Main Market volume decreased to 17.14 billion shares worth RM14.73 billion from the previous Friday's 17.88 billion shares worth RM17.59 billion.

Warrants turnover declined to 2.64 billion units worth RM448 million from 3.46 billion units worth at RM479.51 million previously.

The ACE Market narrowed to 5.51 billion shares valued at RM778.77 million against the previous week's 5.74 billion shares valued at RM1.02 billion. — Bernama


Weaker dollar adds to optimism over US earnings

NEW YORK, Jan 20 — The dollar’s drop to three-year lows this week after prolonged weakness in 2017 is expected to further boost profits at big US companies when investor optimism is already high over corporate tax cuts. Investors are keeping…


RAM reaffirms Malaysia’s gA2 rating

KUCHING: RAM Ratings has reaffirmed Malaysia’s respective global, ASEAN and Malaysia domestic-scale sovereign ratings of gA2/stable/gP1, seaAAA/stable/seaP1 and AAA/stable/P1. The ratings reflect the country’s resilient economic growth and the Government’s fiscal consolidation efforts. Malaysia’s external indicators are still supportive of its current ratings, although high government and household debt levels remain concerns. “Malaysia’s economic growth, […]


RAM Ratings reaffirms Malaysia’s global, Asean and domestic ratings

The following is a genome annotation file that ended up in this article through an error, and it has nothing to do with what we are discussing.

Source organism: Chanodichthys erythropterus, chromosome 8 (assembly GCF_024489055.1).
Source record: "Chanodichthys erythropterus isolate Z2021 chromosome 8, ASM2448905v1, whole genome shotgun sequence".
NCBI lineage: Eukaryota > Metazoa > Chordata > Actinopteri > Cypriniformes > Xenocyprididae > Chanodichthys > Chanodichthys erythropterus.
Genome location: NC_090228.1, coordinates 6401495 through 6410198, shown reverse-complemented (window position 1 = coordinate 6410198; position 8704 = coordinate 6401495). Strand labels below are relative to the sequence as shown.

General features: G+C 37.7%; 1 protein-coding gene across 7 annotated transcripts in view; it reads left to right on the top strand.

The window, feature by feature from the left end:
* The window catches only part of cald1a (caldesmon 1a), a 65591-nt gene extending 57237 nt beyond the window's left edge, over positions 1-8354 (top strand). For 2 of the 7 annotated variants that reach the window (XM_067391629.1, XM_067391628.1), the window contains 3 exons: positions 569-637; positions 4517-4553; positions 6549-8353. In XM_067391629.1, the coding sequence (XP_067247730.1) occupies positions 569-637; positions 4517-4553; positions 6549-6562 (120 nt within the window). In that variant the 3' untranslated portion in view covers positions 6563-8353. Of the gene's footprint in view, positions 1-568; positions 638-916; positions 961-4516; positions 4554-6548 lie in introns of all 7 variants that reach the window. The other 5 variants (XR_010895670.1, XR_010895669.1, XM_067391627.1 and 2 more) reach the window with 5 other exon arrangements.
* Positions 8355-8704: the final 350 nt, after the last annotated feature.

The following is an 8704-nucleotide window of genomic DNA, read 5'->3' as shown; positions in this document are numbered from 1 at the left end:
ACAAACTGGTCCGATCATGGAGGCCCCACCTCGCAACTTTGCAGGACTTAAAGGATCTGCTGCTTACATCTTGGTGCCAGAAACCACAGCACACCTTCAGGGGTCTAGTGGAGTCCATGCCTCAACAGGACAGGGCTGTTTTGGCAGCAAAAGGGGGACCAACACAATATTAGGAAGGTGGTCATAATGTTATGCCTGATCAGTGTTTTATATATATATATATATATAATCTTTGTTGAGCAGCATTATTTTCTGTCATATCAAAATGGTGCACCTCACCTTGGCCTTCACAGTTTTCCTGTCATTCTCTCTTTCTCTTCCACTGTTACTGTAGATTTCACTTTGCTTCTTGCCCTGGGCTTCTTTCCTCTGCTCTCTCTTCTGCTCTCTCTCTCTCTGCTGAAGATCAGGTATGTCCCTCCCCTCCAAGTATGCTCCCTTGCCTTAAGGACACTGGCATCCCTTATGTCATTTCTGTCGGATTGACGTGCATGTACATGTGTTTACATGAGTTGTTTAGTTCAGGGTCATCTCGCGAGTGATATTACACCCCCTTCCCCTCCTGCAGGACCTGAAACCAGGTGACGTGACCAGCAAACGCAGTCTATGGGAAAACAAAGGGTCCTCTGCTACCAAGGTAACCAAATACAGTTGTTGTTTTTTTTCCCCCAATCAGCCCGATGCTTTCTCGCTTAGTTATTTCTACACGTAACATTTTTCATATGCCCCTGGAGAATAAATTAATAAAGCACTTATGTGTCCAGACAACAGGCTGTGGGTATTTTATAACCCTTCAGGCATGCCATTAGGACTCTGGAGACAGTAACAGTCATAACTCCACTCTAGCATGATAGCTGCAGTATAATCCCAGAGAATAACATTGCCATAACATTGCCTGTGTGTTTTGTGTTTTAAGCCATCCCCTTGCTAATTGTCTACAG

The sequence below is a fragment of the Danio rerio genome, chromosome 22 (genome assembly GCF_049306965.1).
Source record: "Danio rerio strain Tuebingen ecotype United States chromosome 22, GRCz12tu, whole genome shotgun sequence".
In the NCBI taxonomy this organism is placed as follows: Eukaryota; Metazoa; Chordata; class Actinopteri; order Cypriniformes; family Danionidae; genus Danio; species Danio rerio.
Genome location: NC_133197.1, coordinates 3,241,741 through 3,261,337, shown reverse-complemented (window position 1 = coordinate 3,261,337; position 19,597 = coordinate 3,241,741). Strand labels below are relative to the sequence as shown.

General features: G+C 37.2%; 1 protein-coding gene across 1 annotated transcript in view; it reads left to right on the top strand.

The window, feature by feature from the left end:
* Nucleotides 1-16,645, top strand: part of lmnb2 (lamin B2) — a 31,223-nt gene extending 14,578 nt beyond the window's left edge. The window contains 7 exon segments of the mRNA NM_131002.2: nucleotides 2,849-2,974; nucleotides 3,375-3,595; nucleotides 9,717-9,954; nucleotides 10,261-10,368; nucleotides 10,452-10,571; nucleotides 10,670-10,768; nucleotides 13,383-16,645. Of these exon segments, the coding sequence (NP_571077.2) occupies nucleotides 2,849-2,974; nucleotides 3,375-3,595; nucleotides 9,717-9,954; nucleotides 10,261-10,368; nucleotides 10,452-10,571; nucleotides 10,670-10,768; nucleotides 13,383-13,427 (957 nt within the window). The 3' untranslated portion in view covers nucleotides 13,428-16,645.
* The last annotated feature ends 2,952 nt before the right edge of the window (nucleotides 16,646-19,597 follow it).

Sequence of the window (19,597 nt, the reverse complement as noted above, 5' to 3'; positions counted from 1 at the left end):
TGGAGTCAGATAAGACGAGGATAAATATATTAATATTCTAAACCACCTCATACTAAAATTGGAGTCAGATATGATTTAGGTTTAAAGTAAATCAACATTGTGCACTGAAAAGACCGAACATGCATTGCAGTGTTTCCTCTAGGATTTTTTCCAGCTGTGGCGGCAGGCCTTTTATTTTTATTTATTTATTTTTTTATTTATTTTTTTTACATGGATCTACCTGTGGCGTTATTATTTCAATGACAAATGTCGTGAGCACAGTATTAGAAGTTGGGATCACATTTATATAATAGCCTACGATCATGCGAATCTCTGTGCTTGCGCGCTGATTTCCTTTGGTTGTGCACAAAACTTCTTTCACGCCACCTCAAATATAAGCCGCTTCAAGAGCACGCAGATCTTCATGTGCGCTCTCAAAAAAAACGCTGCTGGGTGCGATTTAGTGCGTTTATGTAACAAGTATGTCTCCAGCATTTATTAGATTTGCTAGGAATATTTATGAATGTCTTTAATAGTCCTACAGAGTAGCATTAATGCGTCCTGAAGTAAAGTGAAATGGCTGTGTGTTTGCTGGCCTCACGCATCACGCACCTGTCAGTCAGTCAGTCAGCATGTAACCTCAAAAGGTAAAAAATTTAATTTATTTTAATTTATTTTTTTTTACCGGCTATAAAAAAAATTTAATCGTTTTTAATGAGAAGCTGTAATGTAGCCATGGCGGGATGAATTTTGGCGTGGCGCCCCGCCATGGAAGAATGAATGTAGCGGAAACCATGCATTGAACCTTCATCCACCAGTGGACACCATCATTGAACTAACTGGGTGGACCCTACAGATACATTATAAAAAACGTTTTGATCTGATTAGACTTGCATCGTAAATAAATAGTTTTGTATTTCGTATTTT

KUALA LUMPUR, Jan 19 — RAM Ratings has reaffirmed Malaysia’s respective global, Asean and domestic-scale sovereign ratings of gA2/stable/gP1, seaAAA/stable/seaP1 and AAA/stable/P1. The ratings reflect the country’s resilient economic…


Global airline shares rose 29% in 2017, says IATA

KUALA LUMPUR (Jan 18): Global airline share prices rose 29% over the course of 2017, with sizeable gains for European and Asia Pacific airlines, according…


Dow breaches 26,000 mark on robust earnings reports

NEW YORK (Jan 16): Wall Street’s main indexes rose sharply on Tuesday, with the Dow hitting the 26,000 mark for the first time, as the…


QE withdrawal unlikely to create asset bubble

PETALING JAYA: Moody’s Investors Service opined that risks from falls in asset prices and any associated economic fallout as and when quantitative easing (QE) is withdrawn are overestimated.

The rating agency said in its report that global asset prices continued to expand slightly in the second half of 2017, mainly driven by advances in equity prices, while sovereign bond prices weakened further but remained significantly above long-term averages.

However, it stressed that even though those asset prices may fall back when QE is withdrawn, that does not imply an “asset bubble”.

“In fact, declines in long-term interest rates have been driven by more than just QE.” Moody’s foresees global financial conditions to remain favourable for bond issuance and credit in 2018 on the back of robust economic growth and broadly stable asset quality and capital levels in the banking sector.

“Global financial market risks remain moderate, with little change in underlying pressures over the past six months. Our assessment remains broadly unchanged in the continued absence of significant macroeconomic, financial, and political shocks,” said Moody’s managing director of credit strategy and the report’s co-author Colin Ellis.